Today was my first opportunity to really teach my son. Not the things that every parent teaches their kids, like manners, humility, and putting both the lid and the seat up to pee. Nope. Today I gave my son his first real baritone lesson. And it was eye-opening.
I think every parent has some understanding of the cognitive abilities of their own children. I should say every parent who is involved in their child’s life to the point where they have regular conversations, and enjoy doing things together. Let’s face it — that statement just disqualified a lot of parents. But intelligence is harder to gauge for us special needs parents. Our kids don’t often test well, and we have to take the word of the people who spend their days with them at school, and hope we can trust they know what they are doing. We do some homework during the regular school year, but his teachers send home assignments on which he will have success, to lessen the negative connotation of “homework”, a BRILLIANT idea, I might add. So even homework does not give me a clear picture of what we’re dealing with inside that big noggin of his.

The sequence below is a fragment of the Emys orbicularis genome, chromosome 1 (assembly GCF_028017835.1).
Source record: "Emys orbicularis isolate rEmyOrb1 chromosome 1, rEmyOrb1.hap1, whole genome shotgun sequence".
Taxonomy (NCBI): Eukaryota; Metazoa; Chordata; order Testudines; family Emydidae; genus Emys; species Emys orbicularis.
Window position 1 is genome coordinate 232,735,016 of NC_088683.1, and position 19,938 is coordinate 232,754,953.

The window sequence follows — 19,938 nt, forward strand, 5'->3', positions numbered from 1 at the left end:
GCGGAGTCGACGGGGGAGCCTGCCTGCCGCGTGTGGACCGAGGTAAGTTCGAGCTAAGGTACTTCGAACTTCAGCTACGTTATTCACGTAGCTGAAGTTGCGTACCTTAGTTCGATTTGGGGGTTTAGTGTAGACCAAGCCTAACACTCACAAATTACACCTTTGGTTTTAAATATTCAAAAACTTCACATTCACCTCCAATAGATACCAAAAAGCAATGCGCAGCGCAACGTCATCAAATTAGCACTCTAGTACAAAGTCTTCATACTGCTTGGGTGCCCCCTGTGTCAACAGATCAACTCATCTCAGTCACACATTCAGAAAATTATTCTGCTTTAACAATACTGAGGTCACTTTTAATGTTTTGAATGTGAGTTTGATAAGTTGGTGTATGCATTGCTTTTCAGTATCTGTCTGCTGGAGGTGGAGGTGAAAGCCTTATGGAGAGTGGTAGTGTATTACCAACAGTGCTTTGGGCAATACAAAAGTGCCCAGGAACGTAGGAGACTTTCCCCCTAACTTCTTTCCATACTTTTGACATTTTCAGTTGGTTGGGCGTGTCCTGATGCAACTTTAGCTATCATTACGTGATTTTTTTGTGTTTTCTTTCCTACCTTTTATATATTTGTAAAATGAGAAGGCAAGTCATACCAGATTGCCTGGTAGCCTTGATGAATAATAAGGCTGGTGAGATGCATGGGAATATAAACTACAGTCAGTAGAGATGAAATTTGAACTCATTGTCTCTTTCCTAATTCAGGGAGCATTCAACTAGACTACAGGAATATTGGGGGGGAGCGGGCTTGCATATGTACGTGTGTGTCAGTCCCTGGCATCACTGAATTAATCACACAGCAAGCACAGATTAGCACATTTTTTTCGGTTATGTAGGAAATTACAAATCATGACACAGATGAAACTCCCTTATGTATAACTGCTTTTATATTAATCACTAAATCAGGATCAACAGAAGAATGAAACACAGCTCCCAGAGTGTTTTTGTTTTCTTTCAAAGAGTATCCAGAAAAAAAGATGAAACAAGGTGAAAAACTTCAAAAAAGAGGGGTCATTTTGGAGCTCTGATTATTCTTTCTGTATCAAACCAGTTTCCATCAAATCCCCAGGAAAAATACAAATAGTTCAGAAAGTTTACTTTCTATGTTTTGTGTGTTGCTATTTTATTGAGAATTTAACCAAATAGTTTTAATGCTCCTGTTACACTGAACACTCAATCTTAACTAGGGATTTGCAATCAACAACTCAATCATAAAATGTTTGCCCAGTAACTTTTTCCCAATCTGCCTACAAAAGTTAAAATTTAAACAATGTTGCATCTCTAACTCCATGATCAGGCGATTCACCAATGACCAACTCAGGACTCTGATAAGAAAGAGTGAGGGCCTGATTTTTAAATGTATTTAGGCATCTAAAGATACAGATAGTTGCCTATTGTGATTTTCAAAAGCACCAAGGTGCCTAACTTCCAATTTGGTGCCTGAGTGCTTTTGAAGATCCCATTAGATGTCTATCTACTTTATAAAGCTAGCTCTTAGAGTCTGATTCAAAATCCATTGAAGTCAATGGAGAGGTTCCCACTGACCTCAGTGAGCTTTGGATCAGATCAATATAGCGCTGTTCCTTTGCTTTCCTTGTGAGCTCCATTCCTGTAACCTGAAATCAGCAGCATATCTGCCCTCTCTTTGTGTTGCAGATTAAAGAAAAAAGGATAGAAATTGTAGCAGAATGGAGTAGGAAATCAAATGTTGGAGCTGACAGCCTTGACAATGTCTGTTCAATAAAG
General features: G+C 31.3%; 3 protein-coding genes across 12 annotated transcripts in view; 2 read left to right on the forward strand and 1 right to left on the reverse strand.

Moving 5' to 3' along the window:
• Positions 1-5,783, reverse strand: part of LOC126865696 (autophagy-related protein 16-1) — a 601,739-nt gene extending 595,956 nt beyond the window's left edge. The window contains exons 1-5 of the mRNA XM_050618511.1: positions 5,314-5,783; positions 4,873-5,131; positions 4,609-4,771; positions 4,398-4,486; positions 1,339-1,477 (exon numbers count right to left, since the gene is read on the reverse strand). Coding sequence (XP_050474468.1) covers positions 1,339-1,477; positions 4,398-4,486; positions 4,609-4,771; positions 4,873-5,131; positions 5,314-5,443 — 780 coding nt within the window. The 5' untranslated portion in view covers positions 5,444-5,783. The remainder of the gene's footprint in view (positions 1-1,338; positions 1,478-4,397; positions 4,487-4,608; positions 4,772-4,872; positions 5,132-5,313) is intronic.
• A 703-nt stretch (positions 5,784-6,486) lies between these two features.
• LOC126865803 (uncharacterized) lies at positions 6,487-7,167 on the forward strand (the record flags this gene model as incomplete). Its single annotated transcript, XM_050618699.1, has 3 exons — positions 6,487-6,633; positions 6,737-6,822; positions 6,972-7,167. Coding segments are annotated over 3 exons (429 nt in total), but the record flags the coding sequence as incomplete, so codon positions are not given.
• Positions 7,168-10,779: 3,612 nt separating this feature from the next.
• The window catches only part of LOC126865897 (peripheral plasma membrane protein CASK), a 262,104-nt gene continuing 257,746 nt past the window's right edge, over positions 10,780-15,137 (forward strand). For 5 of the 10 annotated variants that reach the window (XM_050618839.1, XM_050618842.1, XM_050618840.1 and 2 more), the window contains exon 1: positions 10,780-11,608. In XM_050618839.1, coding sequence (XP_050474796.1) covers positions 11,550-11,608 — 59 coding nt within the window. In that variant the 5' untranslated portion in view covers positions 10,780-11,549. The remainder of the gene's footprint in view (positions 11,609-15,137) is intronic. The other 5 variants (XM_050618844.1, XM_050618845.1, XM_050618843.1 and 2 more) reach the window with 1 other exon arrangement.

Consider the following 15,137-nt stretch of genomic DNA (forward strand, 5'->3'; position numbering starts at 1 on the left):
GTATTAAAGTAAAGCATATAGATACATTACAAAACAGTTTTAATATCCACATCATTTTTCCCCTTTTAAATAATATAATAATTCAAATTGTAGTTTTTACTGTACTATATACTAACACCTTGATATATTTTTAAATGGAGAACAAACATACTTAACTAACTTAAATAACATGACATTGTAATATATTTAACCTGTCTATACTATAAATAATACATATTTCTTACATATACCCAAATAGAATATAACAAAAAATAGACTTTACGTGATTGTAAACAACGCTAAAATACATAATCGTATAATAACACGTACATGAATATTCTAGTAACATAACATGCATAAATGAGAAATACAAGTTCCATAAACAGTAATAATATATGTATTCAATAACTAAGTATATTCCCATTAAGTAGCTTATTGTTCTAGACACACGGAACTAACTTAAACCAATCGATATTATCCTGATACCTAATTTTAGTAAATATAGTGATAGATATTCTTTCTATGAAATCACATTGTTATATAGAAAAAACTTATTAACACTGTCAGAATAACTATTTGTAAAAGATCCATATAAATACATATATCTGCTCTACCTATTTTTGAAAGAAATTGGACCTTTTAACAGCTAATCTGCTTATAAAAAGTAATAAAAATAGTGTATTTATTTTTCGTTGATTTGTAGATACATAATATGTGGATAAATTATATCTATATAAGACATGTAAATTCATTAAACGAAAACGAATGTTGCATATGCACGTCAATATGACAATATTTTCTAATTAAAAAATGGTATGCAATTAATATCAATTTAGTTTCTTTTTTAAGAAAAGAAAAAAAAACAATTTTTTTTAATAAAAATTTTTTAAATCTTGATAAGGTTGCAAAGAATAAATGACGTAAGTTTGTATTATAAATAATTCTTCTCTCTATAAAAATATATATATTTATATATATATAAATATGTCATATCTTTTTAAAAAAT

This afternoon, I got a better understanding. As his teacher, I saw a talented kid who picked concepts up amazingly quickly, but needed almost constant redirection to focus on the lesson. It seemed that once he learned a concept, it was pretty much solid, too. We worked for about 20-30 minutes, and then he was done, but he had learned the concepts so quickly, and so well, that there was no reason to extend the lesson. Ideally, every kid would have this type individualization, and they would achieve amazing things.
I know that many of us in the special needs community have this nagging concern that is always in the backs of our minds, and oft repeated to us by well-meaning friends and family members: “But what will you/he do when he is done with school?”
To others, I say, “I can’t dwell too much on the future. I really have to take it day by day.”
To myself, I often say, “I have no freakin’ clue, and that scares the crap out of me.”
But today, after that lesson, I started seeing some answers to that question. Hopeful ones.
My teacher taught me well today.